How much inspiration do you get from other senses to create your visual art? The latest episode of Canon Australia’s project The Lab tries to explore the connection of two senses – vision and taste. Three photographers get together, and instead of using their eyes, they can only use taste to get inspired and create a photo. So, what does it look like when the taste becomes a photograph?
This Friday, federal appeals court in Washington D.C. decided that Federal Aviation Administration has no right to require hobbyists to register their camera drones and model aircraft. As SF Gate reports, this decision came after a drone hobbyist John Taylor filed a claim against the FAA in 2016. He claimed that they don’t have the right to force him to register his aircraft.
As U.S. Circuit Judge Brett Kavanaugh states, “Taylor does not think that the FAA had the statutory authority to issue the registration rule and require him to register.” And according to the judge, he is right.
Thanks to my job, I’ve seen some fascinating drones so far. But the drone I discovered today, along with its unfortunate choice of name, made me burst into laughter. It got me wondering if the person who thought of the name speaks English, and how well they speak it. Because with such name, along with the photo, aerial photography is definitely not the first thing that comes to mind.
It was one of those moments when two articles collided in my day and struck a chord. The first was JP Danko’s here, on whether or not it’s ethical to use photos of your children for stock. The second was by Lucy Dunn, on The Pool, where she raises the question of ‘over-sharenting’. (Sharenting, for anyone who hasn’t yet encountered this hideous portmanteau, is the tendency to share your parenting experiences on social media, from potty-training successes to supermarket meltdowns.) In particular, Dunn is concerned about how little guidance exists for parents who are navigating the social media seas themselves.
I often mention the issue of whether or not photographers can “change the world”. It’s something we could speculate about, but what I firmly believe is that you can at least change someone’s world, or to put it simply – improve someone’s life. And it’s precisely what a group of photo enthusiasts is trying to do.
Joined through Epic Photo Tours and guided by Herb Leventon, this group changes the world of those who live in darkness. They have donated over 400 solar lights to the people from remote villages who live without any light once the sun sets. And of course, they have documented it in a series of beautiful images from different parts of the globe.
Colorizing a black and white image in Photoshop requires a huge amount of time, and not to mention that you need exceptional skill to do it. A year ago, Richard Zhang and a team at University of California revealed Algoritmia, an app that does it automatically. It was fun to play with it, but there was still plenty of room for improvement. Now, a year later, they have found a new approach. And this time, the results are way more impressive.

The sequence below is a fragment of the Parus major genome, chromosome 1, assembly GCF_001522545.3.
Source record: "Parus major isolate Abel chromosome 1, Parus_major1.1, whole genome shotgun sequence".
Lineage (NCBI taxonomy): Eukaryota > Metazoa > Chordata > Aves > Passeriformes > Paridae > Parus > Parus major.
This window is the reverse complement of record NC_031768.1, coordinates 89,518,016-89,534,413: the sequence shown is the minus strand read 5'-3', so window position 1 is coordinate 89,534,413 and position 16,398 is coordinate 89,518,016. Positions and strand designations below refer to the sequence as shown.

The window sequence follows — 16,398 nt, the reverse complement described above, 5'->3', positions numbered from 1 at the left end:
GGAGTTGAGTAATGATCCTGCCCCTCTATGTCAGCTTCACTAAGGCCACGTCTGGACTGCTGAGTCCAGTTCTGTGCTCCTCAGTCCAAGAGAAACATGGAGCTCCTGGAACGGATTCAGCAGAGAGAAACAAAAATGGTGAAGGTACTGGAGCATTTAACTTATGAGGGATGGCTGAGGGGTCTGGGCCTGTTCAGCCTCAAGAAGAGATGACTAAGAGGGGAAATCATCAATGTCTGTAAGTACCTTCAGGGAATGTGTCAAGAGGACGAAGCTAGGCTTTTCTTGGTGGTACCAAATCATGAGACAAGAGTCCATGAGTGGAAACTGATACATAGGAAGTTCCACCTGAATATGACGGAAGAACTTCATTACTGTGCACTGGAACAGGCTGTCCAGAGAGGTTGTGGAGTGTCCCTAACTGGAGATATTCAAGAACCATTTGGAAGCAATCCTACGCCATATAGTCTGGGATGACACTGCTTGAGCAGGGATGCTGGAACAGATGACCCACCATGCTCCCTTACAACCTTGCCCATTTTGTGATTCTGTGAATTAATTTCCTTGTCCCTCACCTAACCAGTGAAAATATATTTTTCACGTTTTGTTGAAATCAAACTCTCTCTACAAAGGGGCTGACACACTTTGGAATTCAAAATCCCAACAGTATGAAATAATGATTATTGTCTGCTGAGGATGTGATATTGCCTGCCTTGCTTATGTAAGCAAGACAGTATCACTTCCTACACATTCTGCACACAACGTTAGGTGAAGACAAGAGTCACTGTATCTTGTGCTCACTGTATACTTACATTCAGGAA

Kodak was on the brink of death. Thanks to a number of die hard high profile filmmakers, though, Kodak film was saved. They lobbied studios in 2014 to place long-term orders with Kodak in order to keep the company alive. Three years on, and Kodak is still finding it difficult for productions and filmmakers to find locations to process the film. PDN reports that Kodak is working to solve that problem.
They’ll build, lease and partner with facilities in major cities around the world to process its motion picture film. The latest deal is a new 5 year lease on part of the Ken Adam Building at Pinewood Studios in the UK. Pinewood studios has been the base of many productions over the years from TV shows to big budget films. The James Bond franchise began here. More recently, X-Men, Captain America, Harry Potter and Doctor Strange.
Photography Dustin Dolby has been putting a lot of effort into his short series on photographing wine and wine bottles. Part 1 introduced us to the basic principles shooting such a subject with minimal kit and getting good reflections. Part 2 focuses on getting a richer, more bold, hero-like shot. A look that’s become very popular recently. In this third part, we see the moodier side of photographing a wine bottle.
Using a strip softbox as his background, Dustin shows how we can photograph wine bottles for easy cut out selection. The principle, though, should work well for anything you wish to cut from its background. Sometimes it’s easier to get things perfect in-camera. But at other times, you or your client may need that option to put an object on a different background.
Two journalists were recently arrested this week by police at the scene of a fatal car crash in Hamilton Canada.
This hits home for me because I live in Hamilton. As a Canadian, the issue of overzealous police arresting photographers and journalists for the crime of photography always seemed like a US issue or a problem in meaner parts of the world.
To be honest, I never thought that something like this could happen in my home town.
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Lots of interesting news has been coming from Google lately. They seem to be very devoted to the development of AI, and there is another novelty they may implement. Soon, Google could become able to remove the unwanted objects from your photos. In other words, if you take a photo through glass or a fence, the algorithm will automatically remove the obstruction and produce a clean photo.